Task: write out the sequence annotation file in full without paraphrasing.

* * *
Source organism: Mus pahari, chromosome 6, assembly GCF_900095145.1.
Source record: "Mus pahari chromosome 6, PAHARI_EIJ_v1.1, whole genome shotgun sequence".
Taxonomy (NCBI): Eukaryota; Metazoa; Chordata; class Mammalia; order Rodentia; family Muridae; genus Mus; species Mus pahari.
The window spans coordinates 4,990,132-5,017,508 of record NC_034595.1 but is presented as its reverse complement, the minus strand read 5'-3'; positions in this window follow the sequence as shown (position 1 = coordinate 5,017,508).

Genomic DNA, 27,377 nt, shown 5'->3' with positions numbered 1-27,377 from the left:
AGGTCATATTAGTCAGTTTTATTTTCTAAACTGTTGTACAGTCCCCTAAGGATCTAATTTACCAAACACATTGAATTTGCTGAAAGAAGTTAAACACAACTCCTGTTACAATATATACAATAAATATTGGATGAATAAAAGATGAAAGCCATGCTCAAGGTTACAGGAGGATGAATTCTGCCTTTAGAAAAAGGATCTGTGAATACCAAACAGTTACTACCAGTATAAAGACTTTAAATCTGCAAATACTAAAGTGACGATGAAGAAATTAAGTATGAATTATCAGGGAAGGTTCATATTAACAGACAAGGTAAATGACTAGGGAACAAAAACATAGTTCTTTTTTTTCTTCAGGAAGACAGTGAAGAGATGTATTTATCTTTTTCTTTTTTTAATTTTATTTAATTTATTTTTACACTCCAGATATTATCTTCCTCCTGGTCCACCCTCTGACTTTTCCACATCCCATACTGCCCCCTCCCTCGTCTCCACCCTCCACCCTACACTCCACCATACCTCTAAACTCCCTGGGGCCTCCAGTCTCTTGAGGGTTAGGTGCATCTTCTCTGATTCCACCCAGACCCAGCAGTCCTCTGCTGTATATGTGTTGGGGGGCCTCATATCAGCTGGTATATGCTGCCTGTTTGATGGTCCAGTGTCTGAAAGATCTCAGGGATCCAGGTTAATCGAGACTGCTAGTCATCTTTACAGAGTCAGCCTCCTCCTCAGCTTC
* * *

Source organism: Mus pahari, chromosome 6, assembly GCF_900095145.1.
Source record: "Mus pahari chromosome 6, PAHARI_EIJ_v1.1, whole genome shotgun sequence".
Taxonomy (NCBI): Eukaryota; Metazoa; Chordata; class Mammalia; order Rodentia; family Muridae; genus Mus; species Mus pahari.
The window spans coordinates 4,990,132-5,017,508 of record NC_034595.1 but is presented as its reverse complement, the minus strand read 5'-3'; positions in this window follow the sequence as shown (position 1 = coordinate 5,017,508).

Genomic DNA, 27,377 nt, shown 5'->3' with positions numbered 1-27,377 from the left:
AGGTCATATTAGTCAGTTTTATTTTCTAAACTGTTGTACAGTCCCCTAAGGATCTAATTTACCAAACACATTGAATTTGCTGAAAGAAGTTAAACACAACTCCTGTTACAATATATACAATAAATATTGGATGAATAAAAGATGAAAGCCATGCTCAAGGTTACAGGAGGATGAATTCTGCCTTTAGAAAAAGGATCTGTGAATACCAAACAGTTACTACCAGTATAAAGACTTTAAATCTGCAAATACTAAAGTGACGATGAAGAAATTAAGTATGAATTATCAGGGAAGGTTCATATTAACAGACAAGGTAAATGACTAGGGAACAAAAACATAGTTCTTTTTTTTCTTCAGGAAGACAGTGAAGAGATGTATTTATCTTTTTCTTTTTTTAATTTTATTTAATTTATTTTTACACTCCAGATATTATCTTCCTCCTGGTCCACCCTCTGACTTTTCCACATCCCATACTGCCCCCTCCCTCGTCTCCACCCTCCACCCTACACTCCACCATACCTCTAAACTCCCTGGGGCCTCCAGTCTCTTGAGGGTTAGGTGCATCTTCTCTGATTCCACCCAGACCCAGCAGTCCTCTGCTGTATATGTGTTGGGGGGCCTCATATCAGCTGGTATATGCTGCCTGTTTGATGGTCCAGTGTCTGAAAGATCTCAGGGATCCAGGTTAATCGAGACTGCTAGTCATCTTTACAGAGTCAGCCTCCTCCTCAGCTTC